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After having their winning streak snapped by the Jets on Tuesday, the Habs visited the Saddledome in Calgary as they battled the best team from the Pacific in the red-hot Flames. The Habs did not want to see a streak heading the other way, but the Flames were 9-1 in their last ten coming into the contest. Coach Martin St. Louis opted to make a few minor changes as Michael Pezzetta replaced Mathieu Perreault while Kale Clague replaced Corey Schueneman. The matchup in the blue paint featured Andrew Hammond for the Habs taking on Jacob Markstrom for the Flames. It turned out to be a wildly entertaining contest, the Habs mounted a much-deserved come from behind victory, taking it 5-4 in overtime.

The opening five minutes saw a real tight game with little space to operate on the ice. Calgary had a few scoring chances that tested Hammond early, but then they also got the first extended shift offensively and appeared to be in control. The Habs responded well though and decided to open the game a bit and force the Flames to try to skate with them. This opened a few chances for Laurent Dauphin and Michael Pezzetta that Markstrom turned aside.

The second half of the period featured the game’s first goal as Andrew Mangiapane attacked the middle of the zone and caused confusion in coverage as Jeff Petry and Jake Evans got their signals crossed which left Blake Coleman wide open on the back door for an easy tap-in at 11:06.

The Canadiens fought back as Ryan Poehling got a good shot off after some hard work by Joel Armia. With 6:26 to play in the period, Petry was hooked which meant the game’s first man advantage. The power play looked excellent and got quite a few chances before Brendan Gallagher was tripped in the corner for 34 seconds of 5-on-3. The Habs got puck control but a bad decision to shoot by Rem Pitlick ended their short opportunity.

With three minutes to play in the period and a 13-5 shot advantage for the Habs, Brett Kulak hit Tyler Toffoli with a high stick that sent the Flames to the man advantage. They got two great chances early, but an unorthodox Hammond managed to keep the puck out of the net.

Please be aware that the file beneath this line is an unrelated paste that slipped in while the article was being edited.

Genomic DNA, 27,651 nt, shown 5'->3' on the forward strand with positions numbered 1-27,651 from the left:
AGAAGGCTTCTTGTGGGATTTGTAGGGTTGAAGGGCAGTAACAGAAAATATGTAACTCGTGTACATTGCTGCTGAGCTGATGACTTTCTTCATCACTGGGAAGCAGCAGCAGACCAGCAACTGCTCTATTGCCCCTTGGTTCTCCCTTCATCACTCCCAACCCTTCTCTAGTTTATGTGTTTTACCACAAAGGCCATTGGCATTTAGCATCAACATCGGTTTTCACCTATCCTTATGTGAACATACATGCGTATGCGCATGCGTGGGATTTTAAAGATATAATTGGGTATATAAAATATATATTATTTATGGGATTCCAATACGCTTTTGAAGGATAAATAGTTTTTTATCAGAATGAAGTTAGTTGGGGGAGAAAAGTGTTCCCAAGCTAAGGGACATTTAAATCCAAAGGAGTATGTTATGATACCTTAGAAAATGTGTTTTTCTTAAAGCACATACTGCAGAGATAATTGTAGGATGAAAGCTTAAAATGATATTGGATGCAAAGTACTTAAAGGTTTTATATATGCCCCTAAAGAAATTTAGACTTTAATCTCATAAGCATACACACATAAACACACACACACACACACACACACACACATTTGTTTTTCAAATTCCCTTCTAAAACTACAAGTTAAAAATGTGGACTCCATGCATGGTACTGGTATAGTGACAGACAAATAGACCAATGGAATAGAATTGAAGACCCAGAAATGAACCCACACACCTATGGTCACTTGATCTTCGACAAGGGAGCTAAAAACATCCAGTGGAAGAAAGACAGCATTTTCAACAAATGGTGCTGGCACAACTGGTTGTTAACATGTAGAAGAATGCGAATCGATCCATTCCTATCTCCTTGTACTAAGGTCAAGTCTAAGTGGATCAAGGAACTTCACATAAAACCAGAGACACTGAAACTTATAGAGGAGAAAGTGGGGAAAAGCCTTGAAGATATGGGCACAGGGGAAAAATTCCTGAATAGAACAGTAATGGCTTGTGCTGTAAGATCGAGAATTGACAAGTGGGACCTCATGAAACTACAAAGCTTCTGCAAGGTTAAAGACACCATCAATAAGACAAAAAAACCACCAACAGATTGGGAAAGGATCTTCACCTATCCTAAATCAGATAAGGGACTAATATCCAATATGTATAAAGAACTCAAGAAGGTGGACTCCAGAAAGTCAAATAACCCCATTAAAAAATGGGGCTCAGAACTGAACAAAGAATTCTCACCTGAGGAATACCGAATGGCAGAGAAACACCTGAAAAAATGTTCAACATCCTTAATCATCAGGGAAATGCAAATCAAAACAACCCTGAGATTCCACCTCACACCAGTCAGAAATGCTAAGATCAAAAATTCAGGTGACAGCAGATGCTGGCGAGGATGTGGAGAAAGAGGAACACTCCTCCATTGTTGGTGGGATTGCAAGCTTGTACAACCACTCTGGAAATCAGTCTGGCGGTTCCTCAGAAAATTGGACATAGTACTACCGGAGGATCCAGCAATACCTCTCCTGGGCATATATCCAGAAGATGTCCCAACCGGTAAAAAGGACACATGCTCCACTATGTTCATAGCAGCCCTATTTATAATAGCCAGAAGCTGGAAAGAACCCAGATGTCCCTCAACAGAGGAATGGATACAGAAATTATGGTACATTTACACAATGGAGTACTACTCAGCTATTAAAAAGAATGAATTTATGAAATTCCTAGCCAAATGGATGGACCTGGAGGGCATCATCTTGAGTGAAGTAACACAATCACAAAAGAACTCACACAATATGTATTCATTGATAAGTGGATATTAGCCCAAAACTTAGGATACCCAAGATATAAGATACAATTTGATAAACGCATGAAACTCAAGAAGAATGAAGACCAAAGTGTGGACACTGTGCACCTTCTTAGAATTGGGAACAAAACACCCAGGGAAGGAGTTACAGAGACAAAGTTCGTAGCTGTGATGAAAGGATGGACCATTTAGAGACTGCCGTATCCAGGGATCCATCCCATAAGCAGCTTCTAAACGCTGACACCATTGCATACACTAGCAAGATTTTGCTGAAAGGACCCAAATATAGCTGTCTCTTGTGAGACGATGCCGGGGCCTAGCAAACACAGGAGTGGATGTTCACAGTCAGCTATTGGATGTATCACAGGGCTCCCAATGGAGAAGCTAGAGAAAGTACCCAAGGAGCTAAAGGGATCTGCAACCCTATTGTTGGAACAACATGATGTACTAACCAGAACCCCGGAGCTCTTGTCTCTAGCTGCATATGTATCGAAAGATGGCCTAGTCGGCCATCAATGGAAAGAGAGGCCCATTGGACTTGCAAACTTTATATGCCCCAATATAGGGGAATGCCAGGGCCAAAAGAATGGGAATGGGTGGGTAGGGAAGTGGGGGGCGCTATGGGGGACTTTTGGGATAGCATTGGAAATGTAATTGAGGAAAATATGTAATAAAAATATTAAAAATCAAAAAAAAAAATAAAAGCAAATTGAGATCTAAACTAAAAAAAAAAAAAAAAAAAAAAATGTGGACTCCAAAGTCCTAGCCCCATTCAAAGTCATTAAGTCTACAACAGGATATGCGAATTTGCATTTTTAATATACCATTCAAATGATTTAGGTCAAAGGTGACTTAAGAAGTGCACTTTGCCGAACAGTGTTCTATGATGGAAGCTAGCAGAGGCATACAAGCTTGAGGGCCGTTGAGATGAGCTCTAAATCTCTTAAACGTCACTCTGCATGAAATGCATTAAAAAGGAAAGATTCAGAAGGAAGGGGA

Of note in the first was some Ryan Poehling ice time occurring on both the power play and the penalty kill. As the Kulak penalty expired, Artturi Lehkonen got free and down the ice on a 2-on-1 with Nick Suzuki. Lehkonen opted for the shot, which was stopped, but Petry came in late and was all over the rebound as he tied the game with just 26 seconds left in the period.

The second period kicked off with a scare as Ben Chiarot took a puck to the face but would stay in the game. Overall, it was a tentative start to the period, but it picked up significantly after the first five minutes. Jake Evans took a series of hits, pucks, and sticks to the face throughout the period that would eventually knock him out of the game.

With 13 minutes left in the period, Mike Hoffman took a really dumb offensive zone slash. The penalty kill looked fantastic as the Flames never got close until Evans took a stick to the face to send the Habs to their advantage. The first unit looked dangerous, but the veteran or second unit squandered the momentum created by the kids.

The second half of the game got going with a sloppy pass by Hammond to Alexander Romanov. Romanov, who was already not having a great night, misplayed it and the puck found itself on Johnny Gaudreau’s stick in the slot which meant a 2-1 Calgary lead.

Another stick to Evans’ face meant another power play. This time, the result was not good. Mangiapane took advantage of finding Poehling as the last man back. He turned on the jets, beat Poehling wide, and then roofed a backhand over Hammond’s shoulder for a 3-1 lead.

Markstrom was then guilty of a trip on Hoffman. This chance would once again become a 5-on-3 when Gallagher took another stick to the face. Suzuki pounced on the opportunity. With everyone looking at Caufield and Hoffman for the shots, Suzuki grabbed the puck down low and surprised Markstrom by stuffing it home to make it 3-2. Mangiapane came close to restoring the two-goal lead late in the period, but Hammond came up big.